Jan. 18, 2017 / — Duke Energy and the U.S. government today reached a settlement to resolve a government lawsuit that alleged Duke Energy committed a technical violation of federal antitrust law related to its recently completed acquisition of a Florida power plant.
Duke Energy admits no wrongdoing or liability as part of the settlement, but agrees to pay a $600,000 civil penalty to settle the case and avoid the costs and uncertainties of continued litigation.
The case involves Duke Energy’s $166-million acquisition of the Osprey Energy Center – a natural gas-fired power plant in Auburndale, Fla., previously owned by Calpine Construction Finance Co.
Duke Energy completed the acquisition on Jan. 3, 2017.
The Federal Energy Regulatory Commission and the Florida Public Service Commission approved the acquisition – as did the Federal Trade Commission (FTC).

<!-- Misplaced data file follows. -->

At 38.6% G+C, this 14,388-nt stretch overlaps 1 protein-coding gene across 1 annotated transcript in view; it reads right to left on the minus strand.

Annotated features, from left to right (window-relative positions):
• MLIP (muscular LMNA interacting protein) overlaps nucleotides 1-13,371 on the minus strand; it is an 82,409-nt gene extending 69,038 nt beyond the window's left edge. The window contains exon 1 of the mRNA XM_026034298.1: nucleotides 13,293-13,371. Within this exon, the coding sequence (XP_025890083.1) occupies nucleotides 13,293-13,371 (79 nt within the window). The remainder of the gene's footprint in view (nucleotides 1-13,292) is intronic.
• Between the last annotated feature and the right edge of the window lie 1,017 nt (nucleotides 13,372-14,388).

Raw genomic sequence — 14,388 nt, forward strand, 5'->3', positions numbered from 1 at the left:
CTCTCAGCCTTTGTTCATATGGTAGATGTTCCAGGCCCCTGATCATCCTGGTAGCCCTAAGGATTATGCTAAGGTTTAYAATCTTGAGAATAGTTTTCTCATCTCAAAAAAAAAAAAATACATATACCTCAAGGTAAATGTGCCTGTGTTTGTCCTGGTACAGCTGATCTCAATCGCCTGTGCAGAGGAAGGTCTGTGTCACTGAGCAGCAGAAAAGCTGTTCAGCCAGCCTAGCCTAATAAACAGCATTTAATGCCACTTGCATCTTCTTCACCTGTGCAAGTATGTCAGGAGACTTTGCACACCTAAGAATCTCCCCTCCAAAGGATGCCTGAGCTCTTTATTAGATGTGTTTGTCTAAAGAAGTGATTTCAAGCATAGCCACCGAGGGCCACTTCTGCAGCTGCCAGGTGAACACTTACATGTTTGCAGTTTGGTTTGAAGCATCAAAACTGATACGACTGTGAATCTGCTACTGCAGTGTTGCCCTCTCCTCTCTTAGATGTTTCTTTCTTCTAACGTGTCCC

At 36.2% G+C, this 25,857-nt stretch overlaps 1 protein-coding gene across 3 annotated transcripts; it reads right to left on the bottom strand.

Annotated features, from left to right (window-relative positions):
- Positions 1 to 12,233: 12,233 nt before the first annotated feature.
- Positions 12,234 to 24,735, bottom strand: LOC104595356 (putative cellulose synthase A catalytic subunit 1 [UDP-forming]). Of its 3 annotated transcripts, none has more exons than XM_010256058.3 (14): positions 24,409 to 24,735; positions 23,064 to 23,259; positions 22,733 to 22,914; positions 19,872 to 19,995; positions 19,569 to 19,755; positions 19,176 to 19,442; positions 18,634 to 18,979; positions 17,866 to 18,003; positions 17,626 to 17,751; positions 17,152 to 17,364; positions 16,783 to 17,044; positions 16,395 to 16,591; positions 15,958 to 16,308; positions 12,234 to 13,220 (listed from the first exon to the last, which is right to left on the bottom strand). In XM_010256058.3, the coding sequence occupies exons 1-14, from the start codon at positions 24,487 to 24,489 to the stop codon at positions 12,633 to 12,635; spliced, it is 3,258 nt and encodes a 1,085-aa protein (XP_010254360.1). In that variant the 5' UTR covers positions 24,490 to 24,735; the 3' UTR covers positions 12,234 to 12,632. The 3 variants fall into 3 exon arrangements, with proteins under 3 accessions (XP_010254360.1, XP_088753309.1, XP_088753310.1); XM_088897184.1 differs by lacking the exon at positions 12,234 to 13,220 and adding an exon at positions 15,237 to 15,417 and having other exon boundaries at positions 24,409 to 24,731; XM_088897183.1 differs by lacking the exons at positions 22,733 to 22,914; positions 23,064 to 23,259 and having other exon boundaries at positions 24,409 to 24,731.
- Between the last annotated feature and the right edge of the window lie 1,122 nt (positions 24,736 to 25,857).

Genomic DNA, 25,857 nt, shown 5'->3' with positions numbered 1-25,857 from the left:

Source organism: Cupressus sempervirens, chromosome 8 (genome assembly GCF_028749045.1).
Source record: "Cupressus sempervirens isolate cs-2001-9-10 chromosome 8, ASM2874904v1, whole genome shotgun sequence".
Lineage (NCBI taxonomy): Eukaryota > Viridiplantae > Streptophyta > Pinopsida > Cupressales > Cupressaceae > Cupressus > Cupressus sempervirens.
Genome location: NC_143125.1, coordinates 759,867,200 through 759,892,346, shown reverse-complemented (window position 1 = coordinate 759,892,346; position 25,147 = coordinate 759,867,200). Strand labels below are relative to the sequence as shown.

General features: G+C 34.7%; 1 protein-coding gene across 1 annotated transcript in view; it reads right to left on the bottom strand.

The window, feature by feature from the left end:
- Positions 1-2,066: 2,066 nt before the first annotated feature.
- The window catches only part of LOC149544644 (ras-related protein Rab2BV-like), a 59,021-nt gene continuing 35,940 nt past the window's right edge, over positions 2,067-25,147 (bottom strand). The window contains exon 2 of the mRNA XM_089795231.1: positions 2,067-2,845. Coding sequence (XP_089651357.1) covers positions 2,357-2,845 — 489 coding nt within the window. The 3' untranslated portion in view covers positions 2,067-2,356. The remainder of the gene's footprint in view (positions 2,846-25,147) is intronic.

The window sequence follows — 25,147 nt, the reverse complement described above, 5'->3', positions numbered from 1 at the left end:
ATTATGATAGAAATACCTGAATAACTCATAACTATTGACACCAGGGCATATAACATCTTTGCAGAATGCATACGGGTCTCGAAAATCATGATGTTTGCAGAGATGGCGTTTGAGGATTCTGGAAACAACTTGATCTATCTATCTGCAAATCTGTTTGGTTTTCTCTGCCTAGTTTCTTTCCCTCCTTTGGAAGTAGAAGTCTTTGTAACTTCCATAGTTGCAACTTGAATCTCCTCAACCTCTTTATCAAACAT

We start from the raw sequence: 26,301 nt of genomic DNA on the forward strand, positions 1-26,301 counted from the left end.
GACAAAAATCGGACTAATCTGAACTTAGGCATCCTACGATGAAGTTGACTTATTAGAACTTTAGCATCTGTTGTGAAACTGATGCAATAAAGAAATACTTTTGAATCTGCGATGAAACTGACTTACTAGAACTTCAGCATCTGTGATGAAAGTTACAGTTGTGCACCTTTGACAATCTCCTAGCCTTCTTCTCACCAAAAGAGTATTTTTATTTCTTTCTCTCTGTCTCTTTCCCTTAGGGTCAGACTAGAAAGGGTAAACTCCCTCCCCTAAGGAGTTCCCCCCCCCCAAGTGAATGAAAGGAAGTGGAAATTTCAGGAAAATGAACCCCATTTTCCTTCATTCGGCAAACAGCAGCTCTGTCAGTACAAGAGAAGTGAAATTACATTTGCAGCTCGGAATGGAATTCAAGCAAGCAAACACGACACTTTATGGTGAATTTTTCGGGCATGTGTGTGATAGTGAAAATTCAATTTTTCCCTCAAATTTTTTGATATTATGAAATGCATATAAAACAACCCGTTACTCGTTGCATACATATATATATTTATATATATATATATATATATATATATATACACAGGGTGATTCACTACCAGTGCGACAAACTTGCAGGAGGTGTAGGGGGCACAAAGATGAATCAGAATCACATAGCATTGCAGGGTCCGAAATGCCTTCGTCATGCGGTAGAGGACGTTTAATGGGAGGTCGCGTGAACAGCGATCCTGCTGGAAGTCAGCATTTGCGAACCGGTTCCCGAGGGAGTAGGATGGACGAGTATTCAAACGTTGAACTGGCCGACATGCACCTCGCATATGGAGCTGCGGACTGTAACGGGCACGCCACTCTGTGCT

At issue in the government’s now-settled lawsuit, filed by the U.S. Justice Department, was the date – Jan. 30, 2015 – that Duke Energy sought FTC antitrust approval for the acquisition.
The Justice Department said Duke Energy should have sought FTC approval four months earlier when Duke Energy signed a separate contract with the plant’s then-owner, Calpine Construction, to buy electricity from the power plant during the period when Duke Energy would be awaiting federal approval of the acquisition.
Duke Energy maintains it sought FTC approval on the correct date, in compliance with the relevant federal statute as it was widely interpreted by most companies at the time.
“We’re pleased we’ve been able to successfully resolve this case,” said Harry Sideris, president of Duke Energy Florida. “The addition of the Osprey power plant to our fleet of other Florida electricity generating facilities will help meet future energy demand and encourage economic growth throughout central Florida.”
The settlement is subject to approval by the U.S. District Court in Washington, D.C.
The monetary penalty will not be included in Duke Energy customers’ rates.